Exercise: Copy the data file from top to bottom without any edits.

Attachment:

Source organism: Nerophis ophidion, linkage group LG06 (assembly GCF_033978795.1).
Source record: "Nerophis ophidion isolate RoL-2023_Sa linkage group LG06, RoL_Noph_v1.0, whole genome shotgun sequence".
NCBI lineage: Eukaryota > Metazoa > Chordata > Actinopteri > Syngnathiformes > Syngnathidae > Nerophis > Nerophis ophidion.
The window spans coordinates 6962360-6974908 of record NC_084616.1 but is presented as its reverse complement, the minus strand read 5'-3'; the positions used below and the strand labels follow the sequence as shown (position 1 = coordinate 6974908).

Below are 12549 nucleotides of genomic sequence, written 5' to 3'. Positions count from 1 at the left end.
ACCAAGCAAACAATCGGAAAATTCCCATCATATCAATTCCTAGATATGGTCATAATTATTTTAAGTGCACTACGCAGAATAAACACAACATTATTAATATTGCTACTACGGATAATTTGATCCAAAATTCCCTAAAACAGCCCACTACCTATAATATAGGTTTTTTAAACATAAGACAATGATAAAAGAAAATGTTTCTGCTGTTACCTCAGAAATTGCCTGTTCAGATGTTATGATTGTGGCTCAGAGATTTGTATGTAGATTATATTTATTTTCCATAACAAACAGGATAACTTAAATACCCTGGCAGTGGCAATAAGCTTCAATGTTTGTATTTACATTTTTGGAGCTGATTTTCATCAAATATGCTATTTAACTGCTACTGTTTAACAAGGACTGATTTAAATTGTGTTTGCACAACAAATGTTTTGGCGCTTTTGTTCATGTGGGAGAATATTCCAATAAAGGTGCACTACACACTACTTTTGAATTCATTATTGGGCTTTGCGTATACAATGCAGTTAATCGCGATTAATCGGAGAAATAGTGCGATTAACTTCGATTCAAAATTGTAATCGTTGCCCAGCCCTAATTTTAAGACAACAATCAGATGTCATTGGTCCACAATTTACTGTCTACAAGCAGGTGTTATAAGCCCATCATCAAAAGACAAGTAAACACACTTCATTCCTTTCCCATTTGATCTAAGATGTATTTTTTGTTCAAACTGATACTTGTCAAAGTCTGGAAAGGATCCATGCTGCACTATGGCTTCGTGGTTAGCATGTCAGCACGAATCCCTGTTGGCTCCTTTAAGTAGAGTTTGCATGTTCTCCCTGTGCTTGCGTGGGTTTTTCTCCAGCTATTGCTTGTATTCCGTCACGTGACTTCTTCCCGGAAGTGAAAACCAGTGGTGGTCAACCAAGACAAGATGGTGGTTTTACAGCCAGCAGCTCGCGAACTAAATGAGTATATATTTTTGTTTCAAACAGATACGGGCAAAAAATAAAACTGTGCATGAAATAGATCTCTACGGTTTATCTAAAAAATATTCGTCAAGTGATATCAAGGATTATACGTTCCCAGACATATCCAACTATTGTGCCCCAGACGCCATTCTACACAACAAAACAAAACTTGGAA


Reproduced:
Source organism: Nerophis ophidion, linkage group LG06 (assembly GCF_033978795.1).
Source record: "Nerophis ophidion isolate RoL-2023_Sa linkage group LG06, RoL_Noph_v1.0, whole genome shotgun sequence".
NCBI lineage: Eukaryota > Metazoa > Chordata > Actinopteri > Syngnathiformes > Syngnathidae > Nerophis > Nerophis ophidion.
The window spans coordinates 6962360-6974908 of record NC_084616.1 but is presented as its reverse complement, the minus strand read 5'-3'; the positions used below and the strand labels follow the sequence as shown (position 1 = coordinate 6974908).

Below are 12549 nucleotides of genomic sequence, written 5' to 3'. Positions count from 1 at the left end.
ACCAAGCAAACAATCGGAAAATTCCCATCATATCAATTCCTAGATATGGTCATAATTATTTTAAGTGCACTACGCAGAATAAACACAACATTATTAATATTGCTACTACGGATAATTTGATCCAAAATTCCCTAAAACAGCCCACTACCTATAATATAGGTTTTTTAAACATAAGACAATGATAAAAGAAAATGTTTCTGCTGTTACCTCAGAAATTGCCTGTTCAGATGTTATGATTGTGGCTCAGAGATTTGTATGTAGATTATATTTATTTTCCATAACAAACAGGATAACTTAAATACCCTGGCAGTGGCAATAAGCTTCAATGTTTGTATTTACATTTTTGGAGCTGATTTTCATCAAATATGCTATTTAACTGCTACTGTTTAACAAGGACTGATTTAAATTGTGTTTGCACAACAAATGTTTTGGCGCTTTTGTTCATGTGGGAGAATATTCCAATAAAGGTGCACTACACACTACTTTTGAATTCATTATTGGGCTTTGCGTATACAATGCAGTTAATCGCGATTAATCGGAGAAATAGTGCGATTAACTTCGATTCAAAATTGTAATCGTTGCCCAGCCCTAATTTTAAGACAACAATCAGATGTCATTGGTCCACAATTTACTGTCTACAAGCAGGTGTTATAAGCCCATCATCAAAAGACAAGTAAACACACTTCATTCCTTTCCCATTTGATCTAAGATGTATTTTTTGTTCAAACTGATACTTGTCAAAGTCTGGAAAGGATCCATGCTGCACTATGGCTTCGTGGTTAGCATGTCAGCACGAATCCCTGTTGGCTCCTTTAAGTAGAGTTTGCATGTTCTCCCTGTGCTTGCGTGGGTTTTTCTCCAGCTATTGCTTGTATTCCGTCACGTGACTTCTTCCCGGAAGTGAAAACCAGTGGTGGTCAACCAAGACAAGATGGTGGTTTTACAGCCAGCAGCTCGCGAACTAAATGAGTATATATTTTTGTTTCAAACAGATACGGGCAAAAAATAAAACTGTGCATGAAATAGATCTCTACGGTTTATCTAAAAAATATTCGTCAAGTGATATCAAGGATTATACGTTCCCAGACATATCCAACTATTGTGCCCCAGACGCCATTCTACACAACAAAACAAAACTTGGAA